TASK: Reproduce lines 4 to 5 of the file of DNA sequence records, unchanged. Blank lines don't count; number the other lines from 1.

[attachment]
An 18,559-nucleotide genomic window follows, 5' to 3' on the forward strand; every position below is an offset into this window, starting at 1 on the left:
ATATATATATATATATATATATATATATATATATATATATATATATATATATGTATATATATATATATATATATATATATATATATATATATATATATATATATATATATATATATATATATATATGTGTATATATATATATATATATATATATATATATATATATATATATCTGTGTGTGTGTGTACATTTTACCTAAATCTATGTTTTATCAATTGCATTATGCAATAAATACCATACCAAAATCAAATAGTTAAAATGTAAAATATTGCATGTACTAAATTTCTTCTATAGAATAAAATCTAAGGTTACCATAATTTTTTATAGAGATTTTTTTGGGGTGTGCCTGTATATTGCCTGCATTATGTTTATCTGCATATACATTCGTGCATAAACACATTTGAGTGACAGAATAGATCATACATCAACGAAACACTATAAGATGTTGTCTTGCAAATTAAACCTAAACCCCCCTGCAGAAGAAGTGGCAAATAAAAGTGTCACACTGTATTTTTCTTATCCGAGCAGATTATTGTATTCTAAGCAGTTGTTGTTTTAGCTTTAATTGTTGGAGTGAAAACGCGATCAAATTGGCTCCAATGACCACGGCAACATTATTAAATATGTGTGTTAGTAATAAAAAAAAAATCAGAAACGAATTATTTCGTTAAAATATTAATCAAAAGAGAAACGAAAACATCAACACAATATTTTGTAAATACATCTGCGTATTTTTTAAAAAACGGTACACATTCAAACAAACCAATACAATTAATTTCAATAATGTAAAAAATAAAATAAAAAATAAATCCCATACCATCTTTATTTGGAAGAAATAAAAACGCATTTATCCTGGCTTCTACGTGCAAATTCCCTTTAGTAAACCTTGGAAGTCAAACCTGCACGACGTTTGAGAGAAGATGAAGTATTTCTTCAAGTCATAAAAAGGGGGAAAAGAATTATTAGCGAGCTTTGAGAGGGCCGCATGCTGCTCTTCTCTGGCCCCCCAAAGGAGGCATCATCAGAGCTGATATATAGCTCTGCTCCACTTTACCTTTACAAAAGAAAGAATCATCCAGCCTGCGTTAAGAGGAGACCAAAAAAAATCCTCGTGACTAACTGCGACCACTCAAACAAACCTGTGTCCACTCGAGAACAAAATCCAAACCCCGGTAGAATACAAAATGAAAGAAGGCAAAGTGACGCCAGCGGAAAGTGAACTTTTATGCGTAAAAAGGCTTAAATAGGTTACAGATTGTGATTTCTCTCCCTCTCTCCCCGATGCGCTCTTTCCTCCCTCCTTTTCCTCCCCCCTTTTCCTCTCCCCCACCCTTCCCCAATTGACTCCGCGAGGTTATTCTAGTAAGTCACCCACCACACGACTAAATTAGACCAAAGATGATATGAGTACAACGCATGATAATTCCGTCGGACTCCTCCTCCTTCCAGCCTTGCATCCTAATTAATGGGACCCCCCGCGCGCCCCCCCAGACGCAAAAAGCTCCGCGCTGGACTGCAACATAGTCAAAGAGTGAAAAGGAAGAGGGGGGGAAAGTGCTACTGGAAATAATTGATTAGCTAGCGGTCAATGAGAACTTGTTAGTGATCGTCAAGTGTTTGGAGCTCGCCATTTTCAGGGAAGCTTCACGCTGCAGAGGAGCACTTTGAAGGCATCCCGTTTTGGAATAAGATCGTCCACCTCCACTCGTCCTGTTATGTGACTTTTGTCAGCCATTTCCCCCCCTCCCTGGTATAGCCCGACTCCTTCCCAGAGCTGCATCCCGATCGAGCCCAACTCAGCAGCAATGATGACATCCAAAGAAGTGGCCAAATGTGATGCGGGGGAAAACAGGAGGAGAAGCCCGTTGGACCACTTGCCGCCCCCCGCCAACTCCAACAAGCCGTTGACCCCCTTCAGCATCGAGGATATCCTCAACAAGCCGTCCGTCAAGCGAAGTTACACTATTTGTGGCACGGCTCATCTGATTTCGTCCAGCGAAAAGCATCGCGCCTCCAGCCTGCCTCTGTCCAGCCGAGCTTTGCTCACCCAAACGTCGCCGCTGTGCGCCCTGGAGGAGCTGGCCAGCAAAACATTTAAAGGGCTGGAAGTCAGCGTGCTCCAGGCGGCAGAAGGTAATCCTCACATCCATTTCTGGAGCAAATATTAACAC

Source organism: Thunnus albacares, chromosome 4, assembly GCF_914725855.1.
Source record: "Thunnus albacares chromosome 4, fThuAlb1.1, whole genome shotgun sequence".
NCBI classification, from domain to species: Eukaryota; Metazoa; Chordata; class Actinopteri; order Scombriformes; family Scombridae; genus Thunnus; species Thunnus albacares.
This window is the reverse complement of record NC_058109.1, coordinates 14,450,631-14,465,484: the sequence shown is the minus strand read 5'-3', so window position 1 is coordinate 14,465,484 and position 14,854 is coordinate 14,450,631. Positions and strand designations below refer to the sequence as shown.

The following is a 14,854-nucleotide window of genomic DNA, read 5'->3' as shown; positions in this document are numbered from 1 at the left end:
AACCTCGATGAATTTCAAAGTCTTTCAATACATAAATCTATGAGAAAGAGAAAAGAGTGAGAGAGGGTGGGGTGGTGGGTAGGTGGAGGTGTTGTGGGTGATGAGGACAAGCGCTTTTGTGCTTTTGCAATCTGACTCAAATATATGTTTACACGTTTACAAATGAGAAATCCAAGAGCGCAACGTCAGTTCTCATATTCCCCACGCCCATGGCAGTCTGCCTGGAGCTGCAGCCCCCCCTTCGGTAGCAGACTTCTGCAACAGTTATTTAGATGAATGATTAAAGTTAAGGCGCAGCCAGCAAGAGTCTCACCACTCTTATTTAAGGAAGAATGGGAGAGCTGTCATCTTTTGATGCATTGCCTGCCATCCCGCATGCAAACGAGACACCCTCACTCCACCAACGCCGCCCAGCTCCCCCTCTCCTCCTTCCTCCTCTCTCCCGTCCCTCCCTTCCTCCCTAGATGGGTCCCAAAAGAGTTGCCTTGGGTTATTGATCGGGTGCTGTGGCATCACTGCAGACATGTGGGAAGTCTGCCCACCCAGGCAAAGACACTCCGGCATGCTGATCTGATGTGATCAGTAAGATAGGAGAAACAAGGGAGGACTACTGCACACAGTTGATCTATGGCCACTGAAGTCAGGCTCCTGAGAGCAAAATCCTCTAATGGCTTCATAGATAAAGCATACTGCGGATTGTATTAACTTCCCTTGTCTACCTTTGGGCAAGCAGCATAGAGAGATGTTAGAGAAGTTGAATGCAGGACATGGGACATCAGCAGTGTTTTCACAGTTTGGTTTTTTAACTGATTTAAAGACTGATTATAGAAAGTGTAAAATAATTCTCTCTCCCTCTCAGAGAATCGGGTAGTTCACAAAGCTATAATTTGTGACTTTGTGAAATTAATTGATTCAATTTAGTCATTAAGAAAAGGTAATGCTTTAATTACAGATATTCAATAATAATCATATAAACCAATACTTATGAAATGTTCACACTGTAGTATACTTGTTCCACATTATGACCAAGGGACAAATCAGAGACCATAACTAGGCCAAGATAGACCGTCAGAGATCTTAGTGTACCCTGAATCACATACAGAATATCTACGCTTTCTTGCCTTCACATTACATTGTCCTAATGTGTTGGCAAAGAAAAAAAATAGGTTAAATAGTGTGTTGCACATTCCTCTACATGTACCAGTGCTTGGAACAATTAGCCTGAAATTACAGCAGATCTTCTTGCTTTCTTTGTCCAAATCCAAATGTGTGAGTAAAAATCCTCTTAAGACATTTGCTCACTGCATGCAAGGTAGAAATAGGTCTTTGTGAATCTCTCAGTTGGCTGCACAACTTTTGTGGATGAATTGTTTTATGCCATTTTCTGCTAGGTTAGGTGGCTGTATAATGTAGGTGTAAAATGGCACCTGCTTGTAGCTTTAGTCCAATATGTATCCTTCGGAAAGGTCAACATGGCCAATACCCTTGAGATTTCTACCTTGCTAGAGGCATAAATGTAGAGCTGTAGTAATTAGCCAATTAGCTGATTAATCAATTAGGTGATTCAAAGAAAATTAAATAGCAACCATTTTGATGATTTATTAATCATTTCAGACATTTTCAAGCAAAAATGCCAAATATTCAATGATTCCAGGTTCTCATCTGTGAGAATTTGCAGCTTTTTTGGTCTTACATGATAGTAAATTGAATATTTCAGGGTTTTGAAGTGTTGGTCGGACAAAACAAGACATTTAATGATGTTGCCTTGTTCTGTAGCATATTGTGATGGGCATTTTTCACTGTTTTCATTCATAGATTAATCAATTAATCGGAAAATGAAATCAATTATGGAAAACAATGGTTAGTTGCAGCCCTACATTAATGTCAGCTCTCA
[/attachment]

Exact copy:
Source record: "Thunnus albacares chromosome 4, fThuAlb1.1, whole genome shotgun sequence".
NCBI classification, from domain to species: Eukaryota; Metazoa; Chordata; class Actinopteri; order Scombriformes; family Scombridae; genus Thunnus; species Thunnus albacares.